Associations of Fatigue with Depression, Pain, and EDSS Score in a Large Community Sample of Patients with Multiple Sclerosis.
|Title||Associations of Fatigue with Depression, Pain, and EDSS Score in a Large Community Sample of Patients with Multiple Sclerosis.|
|Publication Type||Journal Article|
|Authors||Chwastiak LA, Ehde DM, Gibbons LE, Kraft GH|
|Journal||International Journal of MS Care|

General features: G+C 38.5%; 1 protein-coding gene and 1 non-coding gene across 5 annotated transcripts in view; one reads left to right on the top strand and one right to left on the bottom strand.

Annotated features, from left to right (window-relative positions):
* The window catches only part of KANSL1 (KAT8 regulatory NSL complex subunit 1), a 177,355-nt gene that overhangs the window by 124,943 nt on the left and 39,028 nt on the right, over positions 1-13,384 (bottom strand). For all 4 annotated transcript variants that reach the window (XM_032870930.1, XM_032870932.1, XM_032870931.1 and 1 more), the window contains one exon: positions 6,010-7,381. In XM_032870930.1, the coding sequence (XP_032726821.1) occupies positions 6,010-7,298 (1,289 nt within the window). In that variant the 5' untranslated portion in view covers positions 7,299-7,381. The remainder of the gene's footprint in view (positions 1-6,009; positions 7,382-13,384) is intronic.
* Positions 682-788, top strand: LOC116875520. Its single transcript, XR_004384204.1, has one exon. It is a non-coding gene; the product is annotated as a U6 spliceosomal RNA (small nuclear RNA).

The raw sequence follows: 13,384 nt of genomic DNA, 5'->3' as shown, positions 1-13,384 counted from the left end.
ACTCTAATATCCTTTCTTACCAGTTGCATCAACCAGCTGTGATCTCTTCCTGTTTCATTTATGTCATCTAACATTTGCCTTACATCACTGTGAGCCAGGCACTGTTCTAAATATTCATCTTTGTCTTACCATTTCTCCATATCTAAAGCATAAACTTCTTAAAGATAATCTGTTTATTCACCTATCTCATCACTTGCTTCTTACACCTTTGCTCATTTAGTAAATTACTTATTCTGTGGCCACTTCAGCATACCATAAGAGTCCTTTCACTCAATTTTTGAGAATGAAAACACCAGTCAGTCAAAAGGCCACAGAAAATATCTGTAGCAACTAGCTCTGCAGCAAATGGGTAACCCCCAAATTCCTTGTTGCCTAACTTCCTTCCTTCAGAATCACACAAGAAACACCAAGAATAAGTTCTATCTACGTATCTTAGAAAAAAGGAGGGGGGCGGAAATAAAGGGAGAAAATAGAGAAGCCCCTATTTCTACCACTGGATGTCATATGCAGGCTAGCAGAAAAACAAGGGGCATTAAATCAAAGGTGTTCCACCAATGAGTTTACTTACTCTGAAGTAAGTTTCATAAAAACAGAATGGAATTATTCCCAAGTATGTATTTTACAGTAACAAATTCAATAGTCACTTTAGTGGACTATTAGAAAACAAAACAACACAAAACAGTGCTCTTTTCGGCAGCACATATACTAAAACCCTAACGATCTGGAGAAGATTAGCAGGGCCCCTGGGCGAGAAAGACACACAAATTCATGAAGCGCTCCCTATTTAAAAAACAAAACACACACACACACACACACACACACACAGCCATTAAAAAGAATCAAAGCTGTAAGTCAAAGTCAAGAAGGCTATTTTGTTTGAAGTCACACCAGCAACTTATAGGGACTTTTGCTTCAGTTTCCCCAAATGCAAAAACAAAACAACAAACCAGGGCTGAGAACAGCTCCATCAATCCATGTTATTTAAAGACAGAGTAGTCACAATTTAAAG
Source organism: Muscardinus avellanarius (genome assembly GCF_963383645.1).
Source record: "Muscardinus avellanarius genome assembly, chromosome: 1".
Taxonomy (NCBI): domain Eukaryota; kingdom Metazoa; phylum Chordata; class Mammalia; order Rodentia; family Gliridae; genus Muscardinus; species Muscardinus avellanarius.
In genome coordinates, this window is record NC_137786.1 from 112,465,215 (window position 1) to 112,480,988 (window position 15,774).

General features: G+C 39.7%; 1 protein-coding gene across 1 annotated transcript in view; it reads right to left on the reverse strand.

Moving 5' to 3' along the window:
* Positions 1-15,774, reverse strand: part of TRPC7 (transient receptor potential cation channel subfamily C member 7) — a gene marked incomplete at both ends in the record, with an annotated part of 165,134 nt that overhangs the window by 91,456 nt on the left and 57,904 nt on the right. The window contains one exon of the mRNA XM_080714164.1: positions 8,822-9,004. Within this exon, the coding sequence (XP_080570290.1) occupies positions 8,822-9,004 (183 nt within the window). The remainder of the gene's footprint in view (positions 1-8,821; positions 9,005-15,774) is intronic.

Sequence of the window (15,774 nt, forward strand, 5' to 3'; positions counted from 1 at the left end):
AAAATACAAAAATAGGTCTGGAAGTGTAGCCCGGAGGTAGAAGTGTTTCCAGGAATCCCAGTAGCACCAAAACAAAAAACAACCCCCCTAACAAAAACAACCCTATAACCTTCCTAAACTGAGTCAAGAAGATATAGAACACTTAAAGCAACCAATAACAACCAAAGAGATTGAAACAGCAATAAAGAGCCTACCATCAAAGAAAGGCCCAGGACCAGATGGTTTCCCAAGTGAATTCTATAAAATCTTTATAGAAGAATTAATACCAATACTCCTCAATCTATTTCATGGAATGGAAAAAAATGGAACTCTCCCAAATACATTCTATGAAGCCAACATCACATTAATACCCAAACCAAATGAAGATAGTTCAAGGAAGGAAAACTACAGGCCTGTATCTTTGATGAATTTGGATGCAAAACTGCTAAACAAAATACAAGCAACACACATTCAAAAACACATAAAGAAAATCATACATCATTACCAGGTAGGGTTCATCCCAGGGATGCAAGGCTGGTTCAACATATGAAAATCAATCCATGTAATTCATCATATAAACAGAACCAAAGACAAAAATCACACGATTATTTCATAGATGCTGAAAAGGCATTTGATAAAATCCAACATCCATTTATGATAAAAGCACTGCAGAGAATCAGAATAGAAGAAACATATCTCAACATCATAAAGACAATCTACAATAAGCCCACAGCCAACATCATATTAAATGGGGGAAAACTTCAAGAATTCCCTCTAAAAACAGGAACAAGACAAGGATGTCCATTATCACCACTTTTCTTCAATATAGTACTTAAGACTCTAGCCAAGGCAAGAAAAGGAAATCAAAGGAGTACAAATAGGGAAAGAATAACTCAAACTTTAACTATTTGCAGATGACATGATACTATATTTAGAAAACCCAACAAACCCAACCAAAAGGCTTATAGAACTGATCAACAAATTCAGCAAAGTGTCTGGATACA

Background: Fatigue is a common and disabling symptoms in Multiple Sclerosis (MS). Seventy five to ninety five percent (75-95 %) of patients complain of fatigue; it is a major reason for unemployment. Depression is strongly associated with fatigue, but previous work attempting to correlate fatigue and severity of MS illness has produced conflicting results. Pain may complicate the subjective experience of fatigue. This study examines a large community sample of patients with MS and the relationships among depression, severity of MS illness, pain, and fatigue. We examine the impact of fatigue on three areas of functioning: physical, cognitive and psychosocial. Methods: A mail survey was sent to 1,389 members of the King County (WA) MS Association; 739 subjects returned the survey, for a response rate of 53%. Data was collected about demographics and employment and history of MS. Depression was evaluated with the Center for Epidemiologic Studies Depression Scale (CES-D). Severity of illness was determined by a self-report version of the Kurtzke Expanded Disability Status Scale (EDSS). Fatigue was evaluated by questions from the Modified Fatigue Impact Scale (MFIS). Questions about pain intensity and degree of interference in daily activities were from the MS Quality of Life Inventory. Results: Depression was strongly associated with fatigue, after controlling for the effects of age, gender, marital status, social support, and severity and duration of illness. It was the strongest predictor in cognitive and psychosocial aspects of fatigue. EDSS score was the strongest predictor of physical limitations due to fatigue, and was strongly associated with the other aspects. Conclusions: Depression and EDSS score are important factors in fatigue in this large community sample of patients with MS. A multidimensional approach to fatigue that addresses physical, cognitive, and psychosocial effects may be useful for clinicians. This may identify processes that contribute to the subjective experience of fatigue and direct treatment interventions.